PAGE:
Vincent Dowling, world-renowned actor who founded The Minature Theatre of Chester, dies at 83
CHESTER — Vincent G. Dowling, a stage actor who had a decades-long association with Ireland’s national theater company, performed several times in the Reagan White House and founded The Miniature Theatre of Chester, died Friday, May 10, 2013. He was 83.
Olwen O’Herlihy Dowling said her husband died at Massachusetts General Hospital.
Dowling, who left school in Dublin at age 16 to become an actor, was a poet, playwright, author, director and raconteur whose work at what was then the Great Lakes Shakespeare Festival had a profound impact on a then 20-year-old unknown actor named Tom Hanks when Dowling invited him to the Ohio stage company in 1977. He had directed Hanks one year earlier in California. “Vincent’s the reason I’m an actor, man,” Hanks would say years later. “To act with Vincent on the stage is to share the wings with a master.”
Dowling was a star in his own right, performing on stages from Moscow to Hong Kong to Washington, D.C., and, finally, in his adopted home of Chester in the foothills of the Berkshires.
As recently as October 2011, Dowling appeared at the Academy of Music in Northampton, performing in “Love Letters” by A.P. Gurney opposite veteran television, stage and movie actress Mary Linda Rapelye.
During his 27 hears at the national theater of Ireland, The Abbey Theatre, he was artistic director, director of experimental theatre and a leading company actor.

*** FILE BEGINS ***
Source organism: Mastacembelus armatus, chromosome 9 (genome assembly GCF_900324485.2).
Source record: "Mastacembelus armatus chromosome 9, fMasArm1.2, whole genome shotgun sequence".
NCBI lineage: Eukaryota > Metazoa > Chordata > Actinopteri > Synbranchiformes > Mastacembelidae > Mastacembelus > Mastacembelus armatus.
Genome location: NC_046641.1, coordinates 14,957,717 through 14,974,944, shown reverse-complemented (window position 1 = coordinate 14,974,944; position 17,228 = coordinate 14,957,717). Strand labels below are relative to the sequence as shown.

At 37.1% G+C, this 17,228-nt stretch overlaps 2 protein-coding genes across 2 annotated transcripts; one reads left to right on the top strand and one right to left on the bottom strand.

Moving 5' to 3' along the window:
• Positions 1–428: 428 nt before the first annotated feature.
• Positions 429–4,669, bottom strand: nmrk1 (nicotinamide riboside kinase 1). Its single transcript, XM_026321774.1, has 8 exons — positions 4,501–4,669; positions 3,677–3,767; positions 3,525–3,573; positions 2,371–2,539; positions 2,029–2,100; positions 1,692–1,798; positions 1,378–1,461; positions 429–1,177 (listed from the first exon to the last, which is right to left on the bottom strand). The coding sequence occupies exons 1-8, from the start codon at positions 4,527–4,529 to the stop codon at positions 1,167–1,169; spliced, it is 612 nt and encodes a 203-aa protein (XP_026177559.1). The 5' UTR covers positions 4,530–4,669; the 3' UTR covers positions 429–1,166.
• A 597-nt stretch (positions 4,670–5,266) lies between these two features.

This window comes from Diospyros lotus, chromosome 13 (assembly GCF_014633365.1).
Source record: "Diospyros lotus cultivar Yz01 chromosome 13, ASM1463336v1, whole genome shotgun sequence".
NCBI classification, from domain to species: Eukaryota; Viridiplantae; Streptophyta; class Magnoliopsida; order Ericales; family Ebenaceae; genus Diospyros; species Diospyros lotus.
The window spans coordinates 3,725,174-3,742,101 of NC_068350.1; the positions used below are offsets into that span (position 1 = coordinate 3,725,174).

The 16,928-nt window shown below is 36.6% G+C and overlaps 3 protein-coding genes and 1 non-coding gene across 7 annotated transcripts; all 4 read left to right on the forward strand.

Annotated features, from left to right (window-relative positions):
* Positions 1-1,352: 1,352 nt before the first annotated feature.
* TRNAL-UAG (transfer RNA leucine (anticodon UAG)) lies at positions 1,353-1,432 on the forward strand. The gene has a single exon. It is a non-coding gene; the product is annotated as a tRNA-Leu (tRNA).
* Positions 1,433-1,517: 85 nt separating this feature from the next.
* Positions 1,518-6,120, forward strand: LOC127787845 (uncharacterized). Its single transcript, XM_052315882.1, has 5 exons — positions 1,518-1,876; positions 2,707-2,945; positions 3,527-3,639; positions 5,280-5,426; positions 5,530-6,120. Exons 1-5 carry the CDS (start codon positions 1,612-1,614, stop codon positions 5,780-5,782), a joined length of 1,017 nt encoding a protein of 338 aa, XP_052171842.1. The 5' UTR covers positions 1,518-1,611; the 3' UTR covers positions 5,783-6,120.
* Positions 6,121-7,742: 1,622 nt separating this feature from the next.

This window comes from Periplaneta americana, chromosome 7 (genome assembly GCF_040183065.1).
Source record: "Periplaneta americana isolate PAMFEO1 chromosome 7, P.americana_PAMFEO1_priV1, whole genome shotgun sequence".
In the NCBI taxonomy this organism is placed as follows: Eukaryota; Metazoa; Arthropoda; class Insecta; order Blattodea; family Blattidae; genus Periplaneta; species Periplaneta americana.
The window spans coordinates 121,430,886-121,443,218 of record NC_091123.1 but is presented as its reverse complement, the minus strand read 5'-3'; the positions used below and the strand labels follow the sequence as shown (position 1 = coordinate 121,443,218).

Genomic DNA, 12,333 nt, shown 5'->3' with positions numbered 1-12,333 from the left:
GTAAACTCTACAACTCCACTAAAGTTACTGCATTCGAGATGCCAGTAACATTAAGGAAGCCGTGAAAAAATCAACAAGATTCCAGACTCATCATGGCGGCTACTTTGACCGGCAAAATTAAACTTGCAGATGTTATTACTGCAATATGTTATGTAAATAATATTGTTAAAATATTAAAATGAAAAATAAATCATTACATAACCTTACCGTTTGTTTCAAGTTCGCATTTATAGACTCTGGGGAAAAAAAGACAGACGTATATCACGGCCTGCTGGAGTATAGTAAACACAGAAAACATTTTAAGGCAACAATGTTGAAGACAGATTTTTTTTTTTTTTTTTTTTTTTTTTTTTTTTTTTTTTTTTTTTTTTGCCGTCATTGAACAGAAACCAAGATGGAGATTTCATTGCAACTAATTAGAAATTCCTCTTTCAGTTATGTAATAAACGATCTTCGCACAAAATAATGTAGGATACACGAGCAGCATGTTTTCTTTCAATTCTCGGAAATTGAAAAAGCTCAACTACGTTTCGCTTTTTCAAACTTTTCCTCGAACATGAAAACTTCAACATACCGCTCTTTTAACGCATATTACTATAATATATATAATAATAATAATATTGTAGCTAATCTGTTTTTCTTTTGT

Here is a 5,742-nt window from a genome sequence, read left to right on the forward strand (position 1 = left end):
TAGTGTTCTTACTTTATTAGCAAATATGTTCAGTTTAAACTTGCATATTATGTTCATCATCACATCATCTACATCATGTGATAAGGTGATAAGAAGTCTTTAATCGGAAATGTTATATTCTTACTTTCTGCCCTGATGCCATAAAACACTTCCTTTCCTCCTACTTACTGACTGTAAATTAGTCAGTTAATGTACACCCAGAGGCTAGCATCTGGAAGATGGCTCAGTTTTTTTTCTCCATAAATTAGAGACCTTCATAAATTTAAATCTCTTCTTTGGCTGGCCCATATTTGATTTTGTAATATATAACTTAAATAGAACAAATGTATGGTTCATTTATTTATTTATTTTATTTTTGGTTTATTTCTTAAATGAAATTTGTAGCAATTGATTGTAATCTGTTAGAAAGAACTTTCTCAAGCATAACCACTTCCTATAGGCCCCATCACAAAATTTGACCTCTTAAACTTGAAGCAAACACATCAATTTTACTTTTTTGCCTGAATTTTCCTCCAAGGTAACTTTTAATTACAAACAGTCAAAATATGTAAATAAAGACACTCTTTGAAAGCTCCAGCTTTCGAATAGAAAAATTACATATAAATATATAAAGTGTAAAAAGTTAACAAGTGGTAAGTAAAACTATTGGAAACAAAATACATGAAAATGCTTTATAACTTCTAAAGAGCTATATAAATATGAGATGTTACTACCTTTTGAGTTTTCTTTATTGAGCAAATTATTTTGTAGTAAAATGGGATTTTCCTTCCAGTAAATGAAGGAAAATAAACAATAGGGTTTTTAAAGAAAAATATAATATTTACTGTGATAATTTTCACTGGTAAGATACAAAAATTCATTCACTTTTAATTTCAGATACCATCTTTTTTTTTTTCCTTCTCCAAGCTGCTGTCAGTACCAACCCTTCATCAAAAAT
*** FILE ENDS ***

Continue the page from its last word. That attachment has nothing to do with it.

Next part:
He organized The Abbey’s first visit to The Moscow Arts Theatre and brought the famous Russian theatre to Dublin.
Dowling also played and directed in the United States, London, Paris, Florence, and the Edinburgh Festival.
In his native Ireland, he was a well-known radio and television broadcaster. He became a naturalized U.S. citizen in 1976.
At Great Lakes, Dowling was producing artistic director from 1976-84. There he staged, among others, the “Adventures of Nicholas Nickleby,” an 8½-hour, 40-actor production .
He won an Emmy Award for his PBS television production and direction of “The Playboy of the Western World.” In the early 1990s, he founded The Miniature Theatre of Chester, a professional theatre now in its 20th season. He resigned from that group in 1997 and formed the Vincent Dowling Theatre Company.
Asked once if he was retired, he replied no. “Old actors don’t retire, they only get less work,” he said.
Besides his wife Olwen, an artist, Dowling is survived by children Bairbre, Louise, Valerie, Rachael and Cian. He leaves seven grandchildren. There will be a private memorial service. In lieu of flowers, donations may be made to The Actors Fund, 729 7th Avenue, 10th floor, New York , N.Y., 10019.